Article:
Our Philosophy

Our philosophy is built around three core beliefs: the importance of education, the necessity of grassroots and community-focused work, and a strong opposition to a “service” mentality.

1 – Education matters

Although we acknowledge that many of Honduras’ problems are structural, we believe that it is possible to have practical, micro-level impacts on people’s lives, and that the best way to achieve this in a sustainable, local way is through education.

Ten reasons why education matters:

  • Education helps young people build confidence, knowledge and skills.
  • Education can lead to better-paying jobs, allowing individuals to support their families and develop their communities.
  • Education can enable rural households to diversify their production away from a dependence on livestock and agriculture.
  • Education reduces people’s vulnerability to risks caused by labour market exploitation.
  • Health education helps prevent disease.
  • Schools are places of protection from violence and gang recruitment.
  • Education informs young people about their rights and responsibilities, such as voting.
  • Education helps young people become critical, aware and able citizens – agents of future development.
  • Gender norms can be broken down through education.
  • Education can reduce the likelihood of child marriage and early pregnancy.

We work to provide opportunities for Honduras’ youth to continue their education. The work we do is small on a grand scale, but for the individuals we support it is life-changing.

By investing in the development of skills in Honduran youth, we hope to help empower them to become professionals, innovators and leaders who will create possibilities for further local, sustainable growth and development.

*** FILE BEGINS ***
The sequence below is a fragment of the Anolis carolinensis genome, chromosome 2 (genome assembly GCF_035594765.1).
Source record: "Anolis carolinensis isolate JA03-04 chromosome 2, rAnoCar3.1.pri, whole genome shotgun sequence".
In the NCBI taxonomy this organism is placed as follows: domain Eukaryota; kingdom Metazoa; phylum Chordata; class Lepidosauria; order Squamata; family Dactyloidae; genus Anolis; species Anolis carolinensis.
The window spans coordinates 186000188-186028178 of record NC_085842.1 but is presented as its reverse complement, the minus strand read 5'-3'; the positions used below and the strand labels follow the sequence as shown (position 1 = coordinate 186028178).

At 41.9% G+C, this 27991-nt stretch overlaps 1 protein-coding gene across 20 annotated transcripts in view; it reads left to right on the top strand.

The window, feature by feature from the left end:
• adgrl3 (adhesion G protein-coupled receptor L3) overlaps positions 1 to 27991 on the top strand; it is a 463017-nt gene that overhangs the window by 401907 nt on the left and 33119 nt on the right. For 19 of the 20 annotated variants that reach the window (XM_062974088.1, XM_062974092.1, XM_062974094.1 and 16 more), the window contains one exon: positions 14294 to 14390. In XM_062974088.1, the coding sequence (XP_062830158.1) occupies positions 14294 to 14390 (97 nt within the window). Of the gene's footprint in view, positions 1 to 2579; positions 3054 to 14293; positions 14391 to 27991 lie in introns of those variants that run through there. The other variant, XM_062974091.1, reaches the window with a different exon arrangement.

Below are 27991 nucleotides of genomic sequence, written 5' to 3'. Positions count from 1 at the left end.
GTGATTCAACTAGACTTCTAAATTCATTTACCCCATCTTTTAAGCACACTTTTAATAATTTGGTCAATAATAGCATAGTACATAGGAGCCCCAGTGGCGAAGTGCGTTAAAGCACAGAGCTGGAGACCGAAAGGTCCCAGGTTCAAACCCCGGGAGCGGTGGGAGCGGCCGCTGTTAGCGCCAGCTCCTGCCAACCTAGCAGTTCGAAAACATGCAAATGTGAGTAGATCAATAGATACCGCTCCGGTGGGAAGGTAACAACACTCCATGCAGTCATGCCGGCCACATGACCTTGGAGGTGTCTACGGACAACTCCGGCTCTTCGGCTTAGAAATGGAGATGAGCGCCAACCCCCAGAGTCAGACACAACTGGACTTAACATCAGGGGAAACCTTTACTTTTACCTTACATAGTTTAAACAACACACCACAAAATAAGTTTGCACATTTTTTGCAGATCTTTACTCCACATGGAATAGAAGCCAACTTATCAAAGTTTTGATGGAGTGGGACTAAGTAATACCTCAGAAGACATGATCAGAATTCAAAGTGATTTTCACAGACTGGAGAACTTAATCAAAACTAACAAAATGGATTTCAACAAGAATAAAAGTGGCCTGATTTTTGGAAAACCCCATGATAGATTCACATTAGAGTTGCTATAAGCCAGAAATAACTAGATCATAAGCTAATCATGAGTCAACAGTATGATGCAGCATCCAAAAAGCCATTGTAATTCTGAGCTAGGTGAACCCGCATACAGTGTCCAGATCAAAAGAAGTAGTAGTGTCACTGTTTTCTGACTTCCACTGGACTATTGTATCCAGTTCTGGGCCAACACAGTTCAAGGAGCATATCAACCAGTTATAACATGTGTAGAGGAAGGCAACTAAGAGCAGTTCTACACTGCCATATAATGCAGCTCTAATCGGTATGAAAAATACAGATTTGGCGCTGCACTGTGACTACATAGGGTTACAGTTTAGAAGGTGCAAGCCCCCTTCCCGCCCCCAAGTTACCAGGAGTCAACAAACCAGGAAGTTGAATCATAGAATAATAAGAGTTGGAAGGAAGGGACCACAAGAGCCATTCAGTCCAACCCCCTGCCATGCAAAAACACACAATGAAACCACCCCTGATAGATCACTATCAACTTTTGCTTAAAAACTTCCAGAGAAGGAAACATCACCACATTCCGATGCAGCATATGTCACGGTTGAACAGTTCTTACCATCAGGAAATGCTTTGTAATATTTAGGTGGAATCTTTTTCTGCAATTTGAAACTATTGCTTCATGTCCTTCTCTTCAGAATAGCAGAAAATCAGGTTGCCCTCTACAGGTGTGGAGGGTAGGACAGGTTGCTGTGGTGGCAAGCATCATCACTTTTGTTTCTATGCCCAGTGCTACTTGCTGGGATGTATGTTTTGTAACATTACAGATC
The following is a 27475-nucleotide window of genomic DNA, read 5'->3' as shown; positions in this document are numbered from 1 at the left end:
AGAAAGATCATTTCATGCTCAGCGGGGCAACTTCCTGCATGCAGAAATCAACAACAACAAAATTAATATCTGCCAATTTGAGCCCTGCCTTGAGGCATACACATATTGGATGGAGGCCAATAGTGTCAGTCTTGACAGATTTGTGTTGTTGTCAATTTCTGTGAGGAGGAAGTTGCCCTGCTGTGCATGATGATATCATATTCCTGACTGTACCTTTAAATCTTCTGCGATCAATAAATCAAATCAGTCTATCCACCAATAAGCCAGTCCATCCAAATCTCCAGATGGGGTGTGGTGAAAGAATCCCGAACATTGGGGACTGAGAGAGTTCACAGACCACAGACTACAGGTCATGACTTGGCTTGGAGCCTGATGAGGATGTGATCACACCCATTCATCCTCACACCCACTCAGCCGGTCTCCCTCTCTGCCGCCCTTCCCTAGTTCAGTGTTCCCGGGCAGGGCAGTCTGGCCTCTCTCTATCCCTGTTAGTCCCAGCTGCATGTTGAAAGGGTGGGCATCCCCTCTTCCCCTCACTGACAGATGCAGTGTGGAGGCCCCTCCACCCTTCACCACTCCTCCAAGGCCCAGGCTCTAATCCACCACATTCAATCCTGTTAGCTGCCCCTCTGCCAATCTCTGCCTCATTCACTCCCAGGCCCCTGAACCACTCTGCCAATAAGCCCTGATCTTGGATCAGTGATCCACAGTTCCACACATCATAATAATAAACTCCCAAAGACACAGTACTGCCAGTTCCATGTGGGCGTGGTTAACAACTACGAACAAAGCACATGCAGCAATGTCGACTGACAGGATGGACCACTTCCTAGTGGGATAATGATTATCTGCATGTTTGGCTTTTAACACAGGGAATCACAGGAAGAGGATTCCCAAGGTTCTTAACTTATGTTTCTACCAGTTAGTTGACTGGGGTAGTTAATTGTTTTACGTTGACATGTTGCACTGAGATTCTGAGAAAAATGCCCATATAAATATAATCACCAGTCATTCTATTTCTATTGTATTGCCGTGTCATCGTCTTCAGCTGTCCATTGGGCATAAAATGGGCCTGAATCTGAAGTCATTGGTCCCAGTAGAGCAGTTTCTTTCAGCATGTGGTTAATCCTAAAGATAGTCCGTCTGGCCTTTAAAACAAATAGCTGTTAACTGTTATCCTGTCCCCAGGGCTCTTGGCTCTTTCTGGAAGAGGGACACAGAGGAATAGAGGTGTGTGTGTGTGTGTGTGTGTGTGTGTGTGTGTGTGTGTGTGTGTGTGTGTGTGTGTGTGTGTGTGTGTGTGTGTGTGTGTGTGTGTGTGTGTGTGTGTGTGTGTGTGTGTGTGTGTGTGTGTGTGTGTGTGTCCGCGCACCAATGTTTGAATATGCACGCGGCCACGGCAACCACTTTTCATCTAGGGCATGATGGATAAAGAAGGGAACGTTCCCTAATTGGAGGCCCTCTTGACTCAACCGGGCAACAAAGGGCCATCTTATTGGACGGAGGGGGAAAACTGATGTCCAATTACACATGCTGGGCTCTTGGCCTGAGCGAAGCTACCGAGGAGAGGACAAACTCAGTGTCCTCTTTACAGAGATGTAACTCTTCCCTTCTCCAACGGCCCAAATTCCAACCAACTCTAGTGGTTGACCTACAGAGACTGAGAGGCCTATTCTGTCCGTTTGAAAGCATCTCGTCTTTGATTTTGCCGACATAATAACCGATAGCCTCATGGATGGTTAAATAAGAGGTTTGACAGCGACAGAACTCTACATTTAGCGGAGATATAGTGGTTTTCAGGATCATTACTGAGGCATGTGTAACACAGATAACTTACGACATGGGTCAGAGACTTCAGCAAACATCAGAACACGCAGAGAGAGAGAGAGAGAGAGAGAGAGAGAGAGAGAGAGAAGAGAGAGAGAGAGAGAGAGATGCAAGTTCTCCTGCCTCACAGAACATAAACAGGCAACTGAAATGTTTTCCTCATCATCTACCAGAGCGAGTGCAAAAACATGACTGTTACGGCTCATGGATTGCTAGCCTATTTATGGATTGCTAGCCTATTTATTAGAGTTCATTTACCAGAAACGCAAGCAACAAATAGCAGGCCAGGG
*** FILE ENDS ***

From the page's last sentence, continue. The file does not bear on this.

2 – We are focused on communities

Honduran individuals and organisations take the lead in developing and implementing all of our initiatives. Systematic failings come about when faceless international organisations overlook local community needs, focusing on their own interests or the interests of donors, or simply being largely ignorant of the communities they work in. Central to our work is a deep commitment to Honduras and to understanding the specific cultural, historical, political, economic and social context. Our work is grassroots, tackling specific problems with small-scale initiatives. Our small-scale approach allows us to take into account multiple locally-determined factors at hand instead of imposing a generic approach. We work with individual communities, and focus on their needs, with local leaders directing the projects on the ground. These community leaders understand the context they are working in and are respected and trusted locally.

3 – We actively work against a mentality of “service”

As an organisation, we believe that our role is to foster connections with local communities and to work beneath local leaders and organisations towards our mission of empowering Honduran children and youth.

Too often, organisations such as non-profits and non-governmental organisations that work in so-called “developing countries,” aim to “help,” but end up perpetuating highly problematic “us versus them” relationships. In everything we do, we strive to combat this mentality of “service” and the separation it creates between the “server” and the “served.” Instead, educate. works on equal footing with local communities and organisations. We remain aware of the context of Latin America and Honduras specifically and the “othering” that a foreign non-profit working in this context can easily fall into and even foster, and we strive to work against this. We are actively opposed to service work that centres the service provider above the community.

The aim of our work as an organisation is to empower Hondurans who are already running projects, or attempting to run projects, in Honduras that align with our mission. We provide a platform for funding and support to individuals and organisations like this.

In our media, we strive to present Honduras honestly, without presenting a fetishized view of poverty and violence. We make spaces for the voices of Hondurans through our media reach.

We continuously strive to hold ourselves to the highest standard with regard to these issues and to actively work against the pervasiveness of the mentality of “service” that the non-profit sector creates and perpetuates.